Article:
(...) "A second group, Latitudes—a curatorial organization based in Barcelona, Spain—will compile, edit, and publish a weekly newspaper that will catalogue information about the exhibit and the contributing artist groups over the next 10 weeks. To emphasize its importance, [exhibition curator Richard] Flood referred to this publication as “the journal of the exhibition.”

Luc Sante, 'Disappearing Ink', The New York Review of Books's blog, 1 November 2010:

(...) and a tabloid, edited by the Barcelona-based curatorial office Latitudes, that has been variously called The Last Post, The Last Gazette, and The Last Register. (...) The tabloid, which focuses on newspapers, as well as on the show itself, is rather puckish. The Last Gazette includes, for example, a record of a quixotic attempt by Ines Schaber to approach the underground facility in western Pennsylvania where the photo agency Corbis keeps its archive of some 70 million pictures. The story evokes the cold-war espionage genre—an unremarkable setting masks a culture of such militant secrecy that the best the author could manage is a murkily distant photo of the facility’s parking lot. Its meandering text and bland snapshots, on the other hand, evoke the whimsical record-keeping of 1970s conceptual art, which is rather more in keeping with the spirit of the show.


Valerie Seckler, 'Hyper-local Newspaper as Museum Piece? Not exactly', The Urban Times, November 2010:

“How is a museum, such as New Museum, no longer (just) in the artwork display business?” asks an editorial in The Last Post. “Is it a producer, a publisher or a distributor? Should a museum or a newspaper be a community, a platform or a network, for example?” The newspapers themselves are hybrids: actual publications and art object. (...) The Last…” newspaper series comprises “final” editions with names like “The Last Observer,” “The Last Monitor,” and (the first edition) “The Last Post.” They are dedicated to illuminating “The Last Newspaper” fine art on exhibit. Some of the reportage ranges beyond it. (...) The Last Post” itself is an arch reference to the never-ending practice of posting 21st century news online. “The Last Post’s” Oct. 6th edition’s screaming front page headline makes the humorous proposition: “Ink vs Link.” Smaller decks stacked below it read: “Lippmann vs Dewey, Fact vs Interpretation, Editor vs Curator,” and conclude with the query: “How do you get your information?”

Adam Chadwick, 'Art and journalism …sometimes a fine line…', http://fittoprintfilm.wordpress.com, 1 December 2010:

This past Saturday members of the group Latitudes – an independent Barcelona-based curatorial office – hosted an event for the “Fit to Print” production team at the New Museum in the Bowery neighborhood of lower Manhattan. (...) I was too intrigued by the wall-to-wall displays of vintage newspaper front pages in one of the rooms. It was hard not to examine the way in which newspapers implemented multiple sub-headlines back in the early part of the twentieth century. In a way, many start-up news websites are creating similar sub-heads to draw reader attention in the vast wild west of search engine optimization. This would be a topic our guest speaker, Jason Fry, would speak about during our panel discussion.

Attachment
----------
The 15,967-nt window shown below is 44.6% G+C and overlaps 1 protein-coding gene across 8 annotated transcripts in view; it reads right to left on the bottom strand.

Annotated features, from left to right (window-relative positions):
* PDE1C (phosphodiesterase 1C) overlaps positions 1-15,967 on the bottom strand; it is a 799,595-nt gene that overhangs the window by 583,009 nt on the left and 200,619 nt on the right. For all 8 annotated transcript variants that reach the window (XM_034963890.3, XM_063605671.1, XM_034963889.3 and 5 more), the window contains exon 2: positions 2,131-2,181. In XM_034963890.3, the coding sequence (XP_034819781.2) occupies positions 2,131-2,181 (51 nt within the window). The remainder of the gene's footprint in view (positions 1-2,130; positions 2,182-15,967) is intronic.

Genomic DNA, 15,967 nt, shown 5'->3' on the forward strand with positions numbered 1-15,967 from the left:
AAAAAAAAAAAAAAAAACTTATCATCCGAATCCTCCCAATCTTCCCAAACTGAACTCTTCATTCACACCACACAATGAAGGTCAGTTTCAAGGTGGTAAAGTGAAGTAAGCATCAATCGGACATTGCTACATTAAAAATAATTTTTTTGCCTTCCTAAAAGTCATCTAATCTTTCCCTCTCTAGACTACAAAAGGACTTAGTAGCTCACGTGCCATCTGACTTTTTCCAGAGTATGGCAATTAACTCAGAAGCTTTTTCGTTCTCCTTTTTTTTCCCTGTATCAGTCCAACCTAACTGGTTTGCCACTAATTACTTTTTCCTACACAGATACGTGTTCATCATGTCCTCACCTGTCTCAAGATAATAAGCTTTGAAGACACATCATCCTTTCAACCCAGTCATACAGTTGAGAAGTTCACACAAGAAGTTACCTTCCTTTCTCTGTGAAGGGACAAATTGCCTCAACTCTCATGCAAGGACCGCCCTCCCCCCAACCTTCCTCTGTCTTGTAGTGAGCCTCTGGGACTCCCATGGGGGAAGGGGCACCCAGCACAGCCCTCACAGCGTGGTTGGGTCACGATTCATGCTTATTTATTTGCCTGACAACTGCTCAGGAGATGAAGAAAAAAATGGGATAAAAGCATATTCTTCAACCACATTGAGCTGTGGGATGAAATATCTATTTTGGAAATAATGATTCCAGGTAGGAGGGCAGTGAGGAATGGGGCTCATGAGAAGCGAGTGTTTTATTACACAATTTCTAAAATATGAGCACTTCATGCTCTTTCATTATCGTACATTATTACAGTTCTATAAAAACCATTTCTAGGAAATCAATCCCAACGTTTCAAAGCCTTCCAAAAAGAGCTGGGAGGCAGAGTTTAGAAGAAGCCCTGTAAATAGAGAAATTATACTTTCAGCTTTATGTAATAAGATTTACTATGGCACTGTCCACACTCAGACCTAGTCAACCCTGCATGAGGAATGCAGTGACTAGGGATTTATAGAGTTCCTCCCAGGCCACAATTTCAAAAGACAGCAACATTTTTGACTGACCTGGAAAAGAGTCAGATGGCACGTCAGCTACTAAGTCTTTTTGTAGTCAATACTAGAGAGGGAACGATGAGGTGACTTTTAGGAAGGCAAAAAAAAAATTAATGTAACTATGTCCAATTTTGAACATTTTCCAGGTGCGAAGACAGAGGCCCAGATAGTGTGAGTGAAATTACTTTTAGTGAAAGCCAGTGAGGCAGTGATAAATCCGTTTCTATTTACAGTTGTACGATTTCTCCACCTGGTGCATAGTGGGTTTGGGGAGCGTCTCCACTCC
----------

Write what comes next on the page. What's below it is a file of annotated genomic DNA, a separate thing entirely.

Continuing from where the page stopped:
[Read an edited transcription of the event here.]

This is tomorrow, 'The Last Newspaper', 5 December 2010:

Latitudes, the Barcelona-based curatorial office, and a diverse team lead by Joseph Grima and Kazys Varnelis/Netlab, are on site producing weekly newspapers.

'THE LAST POST' / 'THE LAST GAZETTE' / 'THE LAST REGISTER'... is the evolving-titled 12-page free weekly newspaper and an incremental exhibition catalogue edited during a 10 week editorial residency by Latitudes. Produced from a micro-newsroom placed on the third floor of the museum the tabloids will be an archive in formation companioning The Last Newspaper’s exhibition, artworks and events, as well as being a platform for critical reflection on the wider agency of art and artists with respect to concerns about how information is produced, managed, recorded, re-ordered, and disseminated.

With kind permission from Latitudes we are reproducing two selected text from their catalogue/newspapers, written by The Last Newspaper London correspondent and 'this is tomorrow' features editor Lorena Muñoz-Alonso (continue reading...)

Kristin M. Jones, 'Chronicles of a Medium in Crisis', The Wall Street Journal, 16 December 2010:

(...) Via a micronewsroom, Latitudes, a Barcelona-based curatorial team, produced a tabloid whose name changed each week. The spirited articles include stories on artists, filmmakers and topics ranging from ProPublica to the history of cast-iron newsstand paperweights; its issues will be bound together after the show ends in lieu of a catalog. The editors commissioned profiles and interviews related to the show but also solicited story ideas, headlines inspired by personal events and other information from the public.